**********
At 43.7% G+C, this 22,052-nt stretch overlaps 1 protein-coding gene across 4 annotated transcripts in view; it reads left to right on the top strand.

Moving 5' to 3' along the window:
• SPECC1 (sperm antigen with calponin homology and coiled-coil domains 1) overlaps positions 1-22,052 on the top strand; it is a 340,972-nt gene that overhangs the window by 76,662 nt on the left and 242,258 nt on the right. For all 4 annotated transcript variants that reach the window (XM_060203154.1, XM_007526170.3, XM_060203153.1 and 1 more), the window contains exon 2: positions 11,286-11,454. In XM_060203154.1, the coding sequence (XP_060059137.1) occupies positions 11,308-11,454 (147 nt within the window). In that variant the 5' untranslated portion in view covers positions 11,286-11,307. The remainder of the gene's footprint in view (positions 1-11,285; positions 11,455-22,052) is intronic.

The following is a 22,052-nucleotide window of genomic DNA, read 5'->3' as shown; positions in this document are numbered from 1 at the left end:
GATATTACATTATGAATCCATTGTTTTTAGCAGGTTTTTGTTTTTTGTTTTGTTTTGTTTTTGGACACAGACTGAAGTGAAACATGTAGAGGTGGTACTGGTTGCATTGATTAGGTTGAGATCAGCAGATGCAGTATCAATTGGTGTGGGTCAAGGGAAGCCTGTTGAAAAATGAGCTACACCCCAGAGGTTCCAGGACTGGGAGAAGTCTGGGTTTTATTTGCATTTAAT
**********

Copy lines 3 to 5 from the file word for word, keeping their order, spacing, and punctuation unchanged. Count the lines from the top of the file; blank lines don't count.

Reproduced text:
• SPECC1 (sperm antigen with calponin homology and coiled-coil domains 1) overlaps positions 1-22,052 on the top strand; it is a 340,972-nt gene that overhangs the window by 76,662 nt on the left and 242,258 nt on the right. For all 4 annotated transcript variants that reach the window (XM_060203154.1, XM_007526170.3, XM_060203153.1 and 1 more), the window contains exon 2: positions 11,286-11,454. In XM_060203154.1, the coding sequence (XP_060059137.1) occupies positions 11,308-11,454 (147 nt within the window). In that variant the 5' untranslated portion in view covers positions 11,286-11,307. The remainder of the gene's footprint in view (positions 1-11,285; positions 11,455-22,052) is intronic.

The following is a 22,052-nucleotide window of genomic DNA, read 5'->3' as shown; positions in this document are numbered from 1 at the left end:
GATATTACATTATGAATCCATTGTTTTTAGCAGGTTTTTGTTTTTTGTTTTGTTTTGTTTTTGGACACAGACTGAAGTGAAACATGTAGAGGTGGTACTGGTTGCATTGATTAGGTTGAGATCAGCAGATGCAGTATCAATTGGTGTGGGTCAAGGGAAGCCTGTTGAAAAATGAGCTACACCCCAGAGGTTCCAGGACTGGGAGAAGTCTGGGTTTTATTTGCATTTAAT